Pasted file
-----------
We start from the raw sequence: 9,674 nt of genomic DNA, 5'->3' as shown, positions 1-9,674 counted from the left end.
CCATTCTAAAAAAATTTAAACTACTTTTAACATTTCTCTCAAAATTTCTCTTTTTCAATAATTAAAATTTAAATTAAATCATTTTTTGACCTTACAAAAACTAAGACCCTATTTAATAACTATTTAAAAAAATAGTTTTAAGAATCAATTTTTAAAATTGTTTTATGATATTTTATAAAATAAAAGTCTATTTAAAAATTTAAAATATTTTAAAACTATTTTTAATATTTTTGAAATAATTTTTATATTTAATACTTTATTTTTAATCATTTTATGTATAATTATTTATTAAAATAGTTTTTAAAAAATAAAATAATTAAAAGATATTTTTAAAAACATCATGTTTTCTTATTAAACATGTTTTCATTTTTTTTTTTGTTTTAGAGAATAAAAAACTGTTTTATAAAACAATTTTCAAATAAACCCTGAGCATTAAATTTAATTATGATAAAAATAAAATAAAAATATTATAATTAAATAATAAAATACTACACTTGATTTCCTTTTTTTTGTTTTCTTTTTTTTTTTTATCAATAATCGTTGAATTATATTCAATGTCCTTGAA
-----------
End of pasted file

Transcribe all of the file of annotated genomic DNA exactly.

We start from the raw sequence: 9,674 nt of genomic DNA, 5'->3' as shown, positions 1-9,674 counted from the left end.
CCATTCTAAAAAAATTTAAACTACTTTTAACATTTCTCTCAAAATTTCTCTTTTTCAATAATTAAAATTTAAATTAAATCATTTTTTGACCTTACAAAAACTAAGACCCTATTTAATAACTATTTAAAAAAATAGTTTTAAGAATCAATTTTTAAAATTGTTTTATGATATTTTATAAAATAAAAGTCTATTTAAAAATTTAAAATATTTTAAAACTATTTTTAATATTTTTGAAATAATTTTTATATTTAATACTTTATTTTTAATCATTTTATGTATAATTATTTATTAAAATAGTTTTTAAAAAATAAAATAATTAAAAGATATTTTTAAAAACATCATGTTTTCTTATTAAACATGTTTTCATTTTTTTTTTTGTTTTAGAGAATAAAAAACTGTTTTATAAAACAATTTTCAAATAAACCCTGAGCATTAAATTTAATTATGATAAAAATAAAATAAAAATATTATAATTAAATAATAAAATACTACACTTGATTTCCTTTTTTTTGTTTTCTTTTTTTTTTTTATCAATAATCGTTGAATTATATTCAATGTCCTTGAA